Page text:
Although Nikon has officially stepped over the D3300 with their new D3400 model, that is no reason to put this DSLR on the back burner.
Even though we’re beginning to see mirrorless cameras take a big piece of the entry-level photography market, having a lower-end DSLR is still considered a great choice for anyone who wants to get started in the game.
Thanks to their user-friendly design and excellent performance capabilities, Nikon’s line of D3 models are considered to be some of the best, if not THE best, entry-level cameras. It’s also great to note that they come with a fairly wide range of lenses and accessories for when you feel you’ve outgrown the basics.
In this article, we’re going to tell you everything you need to know to get out there and start capturing the world through your own lens!
Features and Benefits
The physical design of the 3300 has lots of qualities to offer. The leather-like coating on the grip and thumb rest gives you a natural and comfortable grip on the camera. It’s also cool to note that the drive mode and delete buttons are right next to each other to make common tasks even more efficient. They took a step up from the viewfinder on the D3200, which had .08x magnification and gave this camera .85x magnification with a solid 95% coverage.
The controls on this camera make shooting extremely simple. Subjects can easily be focused on utilizing the 11-point AF system. If you want to manually adjust exposure, white balance, compensation, etc., it’s an easy button click away. They give you the ability to choose between easy operation and advanced mode as well. Easy operation is basically auto and makes it much easier to shoot in a specific setting without having to fiddle with controls. When you feel more experienced and want to start messing around with setting, that is when advanced mode comes in handy.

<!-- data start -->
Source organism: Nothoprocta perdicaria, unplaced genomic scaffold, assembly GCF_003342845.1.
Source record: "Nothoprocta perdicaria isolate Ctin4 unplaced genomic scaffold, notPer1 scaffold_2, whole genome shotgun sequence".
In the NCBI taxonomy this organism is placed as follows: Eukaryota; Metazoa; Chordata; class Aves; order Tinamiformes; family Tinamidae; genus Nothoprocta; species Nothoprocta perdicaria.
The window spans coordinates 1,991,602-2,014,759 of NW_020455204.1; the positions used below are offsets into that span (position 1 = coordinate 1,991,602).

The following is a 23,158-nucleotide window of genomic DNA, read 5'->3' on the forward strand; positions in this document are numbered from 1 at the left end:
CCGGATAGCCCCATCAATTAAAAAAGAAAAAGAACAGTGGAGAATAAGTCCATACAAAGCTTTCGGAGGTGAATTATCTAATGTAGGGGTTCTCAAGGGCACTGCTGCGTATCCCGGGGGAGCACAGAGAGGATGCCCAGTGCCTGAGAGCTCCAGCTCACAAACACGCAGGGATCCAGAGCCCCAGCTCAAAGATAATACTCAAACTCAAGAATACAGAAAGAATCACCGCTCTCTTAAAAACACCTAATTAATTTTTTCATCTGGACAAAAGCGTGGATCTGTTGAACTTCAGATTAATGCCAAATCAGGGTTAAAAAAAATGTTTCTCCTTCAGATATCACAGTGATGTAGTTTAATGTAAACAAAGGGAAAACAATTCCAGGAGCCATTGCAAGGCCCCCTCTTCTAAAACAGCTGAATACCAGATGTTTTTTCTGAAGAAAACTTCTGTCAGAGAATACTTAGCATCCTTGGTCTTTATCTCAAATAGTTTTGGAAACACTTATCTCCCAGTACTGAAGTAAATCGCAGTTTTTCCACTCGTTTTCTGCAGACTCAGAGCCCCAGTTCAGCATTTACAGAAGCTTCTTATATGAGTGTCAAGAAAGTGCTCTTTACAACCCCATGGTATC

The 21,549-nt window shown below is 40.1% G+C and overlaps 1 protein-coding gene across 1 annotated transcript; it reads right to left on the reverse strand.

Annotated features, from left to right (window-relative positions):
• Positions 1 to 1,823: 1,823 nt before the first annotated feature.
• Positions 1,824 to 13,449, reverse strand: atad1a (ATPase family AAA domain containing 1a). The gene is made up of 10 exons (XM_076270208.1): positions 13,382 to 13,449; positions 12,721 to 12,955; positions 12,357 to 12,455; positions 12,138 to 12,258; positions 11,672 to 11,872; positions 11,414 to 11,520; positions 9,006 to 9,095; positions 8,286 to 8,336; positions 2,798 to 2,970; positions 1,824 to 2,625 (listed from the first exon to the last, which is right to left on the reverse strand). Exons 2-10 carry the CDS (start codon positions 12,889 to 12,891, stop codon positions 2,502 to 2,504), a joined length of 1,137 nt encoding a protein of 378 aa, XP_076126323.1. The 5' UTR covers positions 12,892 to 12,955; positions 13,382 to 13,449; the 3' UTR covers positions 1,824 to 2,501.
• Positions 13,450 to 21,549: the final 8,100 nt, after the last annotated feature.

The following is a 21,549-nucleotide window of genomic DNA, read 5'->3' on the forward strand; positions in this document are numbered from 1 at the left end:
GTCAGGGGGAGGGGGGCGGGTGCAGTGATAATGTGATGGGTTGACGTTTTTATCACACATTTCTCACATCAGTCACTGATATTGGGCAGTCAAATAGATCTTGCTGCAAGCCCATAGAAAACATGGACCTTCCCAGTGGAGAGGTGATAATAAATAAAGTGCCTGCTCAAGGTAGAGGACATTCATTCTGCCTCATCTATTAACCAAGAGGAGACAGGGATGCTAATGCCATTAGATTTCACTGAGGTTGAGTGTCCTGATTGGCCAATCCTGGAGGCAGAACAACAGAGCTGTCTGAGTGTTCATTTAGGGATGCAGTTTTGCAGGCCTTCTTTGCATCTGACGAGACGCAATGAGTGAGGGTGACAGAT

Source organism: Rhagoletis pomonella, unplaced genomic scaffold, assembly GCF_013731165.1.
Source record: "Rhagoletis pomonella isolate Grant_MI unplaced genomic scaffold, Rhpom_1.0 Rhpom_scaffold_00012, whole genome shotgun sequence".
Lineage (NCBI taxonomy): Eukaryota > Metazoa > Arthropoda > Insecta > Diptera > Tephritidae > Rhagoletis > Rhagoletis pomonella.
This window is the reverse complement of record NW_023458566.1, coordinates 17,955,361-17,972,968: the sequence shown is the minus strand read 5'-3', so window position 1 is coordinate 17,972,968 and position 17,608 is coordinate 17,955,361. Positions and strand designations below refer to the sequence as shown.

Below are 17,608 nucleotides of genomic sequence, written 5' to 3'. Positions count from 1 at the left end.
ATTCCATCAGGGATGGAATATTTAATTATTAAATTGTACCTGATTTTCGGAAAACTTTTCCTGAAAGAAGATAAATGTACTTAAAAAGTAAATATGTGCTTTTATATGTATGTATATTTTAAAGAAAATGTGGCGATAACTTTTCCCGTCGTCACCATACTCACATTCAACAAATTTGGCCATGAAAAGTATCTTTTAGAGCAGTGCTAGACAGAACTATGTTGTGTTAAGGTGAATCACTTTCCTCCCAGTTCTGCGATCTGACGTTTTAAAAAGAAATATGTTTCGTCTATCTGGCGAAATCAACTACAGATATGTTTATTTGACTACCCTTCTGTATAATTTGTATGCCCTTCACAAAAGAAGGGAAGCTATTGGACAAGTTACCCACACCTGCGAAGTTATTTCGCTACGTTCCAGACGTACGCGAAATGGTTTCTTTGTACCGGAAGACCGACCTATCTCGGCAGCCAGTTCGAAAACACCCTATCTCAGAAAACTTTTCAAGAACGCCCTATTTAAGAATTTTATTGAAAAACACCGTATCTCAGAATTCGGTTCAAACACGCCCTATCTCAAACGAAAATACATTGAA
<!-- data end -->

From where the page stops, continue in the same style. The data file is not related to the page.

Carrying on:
The 24.2 megapixel DX format CMOS sensor puts out some incredible resolution. Many complain that it lacks an anti-aliasing filter because pictures have a greater chance of coming out distorted, though we believe that it’s a small price to pay for finer photos. In conjunction with this, the Expeed 4 image-processing system, which you should not is also found in Nikon’s pro models, gives the camera even more clout. Not only will you find that your images process extremely fast, but it also gives you solid control over image degradation and noise.
For an entry-level camera, we were also very impressed with the continuous shooting capabilities. The D3300 camera allows you to shoot up to 5 high-quality shots per second. This is perfect for pretty much all entry-level photographers who aren’t looking to shoot any crazy action shots.
The actual image quality that comes from the D3300 is pretty impressive. Images come out with a great amount of detail when in the sweet ISO spot. While the ISO range is large, you’ll particularly want to stay under ISO 1600, as this is when the photos tend to become a little blotchy and noisy.
While it isn’t the best out there, the battery life on the 3300 will get you through 700 shots. As inexpensive as this camera is, we believe that’s an awesome deal for getting a substantial number of shots in a single charge.